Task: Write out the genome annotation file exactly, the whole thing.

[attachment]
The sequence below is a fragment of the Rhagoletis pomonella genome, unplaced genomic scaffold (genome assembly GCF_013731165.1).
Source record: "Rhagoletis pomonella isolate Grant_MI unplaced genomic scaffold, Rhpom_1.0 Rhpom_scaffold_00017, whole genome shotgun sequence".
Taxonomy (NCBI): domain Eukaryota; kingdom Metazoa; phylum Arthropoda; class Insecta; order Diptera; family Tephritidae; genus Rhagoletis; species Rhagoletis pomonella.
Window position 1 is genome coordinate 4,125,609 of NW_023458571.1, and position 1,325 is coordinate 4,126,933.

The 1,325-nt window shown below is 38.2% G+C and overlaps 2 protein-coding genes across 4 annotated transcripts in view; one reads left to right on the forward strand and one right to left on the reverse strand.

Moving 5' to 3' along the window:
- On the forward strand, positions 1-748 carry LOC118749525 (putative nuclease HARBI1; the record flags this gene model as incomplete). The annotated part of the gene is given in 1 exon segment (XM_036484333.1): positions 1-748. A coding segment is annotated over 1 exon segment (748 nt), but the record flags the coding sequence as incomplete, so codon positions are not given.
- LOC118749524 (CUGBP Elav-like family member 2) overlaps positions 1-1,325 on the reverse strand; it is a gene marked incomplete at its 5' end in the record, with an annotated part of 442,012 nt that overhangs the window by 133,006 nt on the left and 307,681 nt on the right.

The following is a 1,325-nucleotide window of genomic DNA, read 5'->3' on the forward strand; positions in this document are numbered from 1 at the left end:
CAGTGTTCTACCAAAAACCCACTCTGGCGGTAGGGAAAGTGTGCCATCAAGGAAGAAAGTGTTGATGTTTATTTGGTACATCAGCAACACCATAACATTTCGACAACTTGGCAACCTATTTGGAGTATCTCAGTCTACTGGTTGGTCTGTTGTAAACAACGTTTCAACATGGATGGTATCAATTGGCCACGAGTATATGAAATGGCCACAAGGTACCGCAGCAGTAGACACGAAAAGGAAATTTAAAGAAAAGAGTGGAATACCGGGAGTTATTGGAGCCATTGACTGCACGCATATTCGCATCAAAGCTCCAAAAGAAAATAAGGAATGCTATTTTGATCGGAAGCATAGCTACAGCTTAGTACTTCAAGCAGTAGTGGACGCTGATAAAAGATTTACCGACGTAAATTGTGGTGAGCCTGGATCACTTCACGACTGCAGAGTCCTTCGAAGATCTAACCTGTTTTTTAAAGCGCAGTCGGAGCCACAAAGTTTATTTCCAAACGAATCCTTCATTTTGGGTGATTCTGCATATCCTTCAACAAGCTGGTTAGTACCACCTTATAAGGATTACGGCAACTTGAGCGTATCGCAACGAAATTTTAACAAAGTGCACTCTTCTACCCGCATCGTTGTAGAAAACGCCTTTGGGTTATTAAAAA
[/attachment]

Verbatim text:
The sequence below is a fragment of the Rhagoletis pomonella genome, unplaced genomic scaffold (genome assembly GCF_013731165.1).
Source record: "Rhagoletis pomonella isolate Grant_MI unplaced genomic scaffold, Rhpom_1.0 Rhpom_scaffold_00017, whole genome shotgun sequence".
Taxonomy (NCBI): domain Eukaryota; kingdom Metazoa; phylum Arthropoda; class Insecta; order Diptera; family Tephritidae; genus Rhagoletis; species Rhagoletis pomonella.
Window position 1 is genome coordinate 4,125,609 of NW_023458571.1, and position 1,325 is coordinate 4,126,933.

The 1,325-nt window shown below is 38.2% G+C and overlaps 2 protein-coding genes across 4 annotated transcripts in view; one reads left to right on the forward strand and one right to left on the reverse strand.

Moving 5' to 3' along the window:
- On the forward strand, positions 1-748 carry LOC118749525 (putative nuclease HARBI1; the record flags this gene model as incomplete). The annotated part of the gene is given in 1 exon segment (XM_036484333.1): positions 1-748. A coding segment is annotated over 1 exon segment (748 nt), but the record flags the coding sequence as incomplete, so codon positions are not given.
- LOC118749524 (CUGBP Elav-like family member 2) overlaps positions 1-1,325 on the reverse strand; it is a gene marked incomplete at its 5' end in the record, with an annotated part of 442,012 nt that overhangs the window by 133,006 nt on the left and 307,681 nt on the right.

The following is a 1,325-nucleotide window of genomic DNA, read 5'->3' on the forward strand; positions in this document are numbered from 1 at the left end:
CAGTGTTCTACCAAAAACCCACTCTGGCGGTAGGGAAAGTGTGCCATCAAGGAAGAAAGTGTTGATGTTTATTTGGTACATCAGCAACACCATAACATTTCGACAACTTGGCAACCTATTTGGAGTATCTCAGTCTACTGGTTGGTCTGTTGTAAACAACGTTTCAACATGGATGGTATCAATTGGCCACGAGTATATGAAATGGCCACAAGGTACCGCAGCAGTAGACACGAAAAGGAAATTTAAAGAAAAGAGTGGAATACCGGGAGTTATTGGAGCCATTGACTGCACGCATATTCGCATCAAAGCTCCAAAAGAAAATAAGGAATGCTATTTTGATCGGAAGCATAGCTACAGCTTAGTACTTCAAGCAGTAGTGGACGCTGATAAAAGATTTACCGACGTAAATTGTGGTGAGCCTGGATCACTTCACGACTGCAGAGTCCTTCGAAGATCTAACCTGTTTTTTAAAGCGCAGTCGGAGCCACAAAGTTTATTTCCAAACGAATCCTTCATTTTGGGTGATTCTGCATATCCTTCAACAAGCTGGTTAGTACCACCTTATAAGGATTACGGCAACTTGAGCGTATCGCAACGAAATTTTAACAAAGTGCACTCTTCTACCCGCATCGTTGTAGAAAACGCCTTTGGGTTATTAAAAA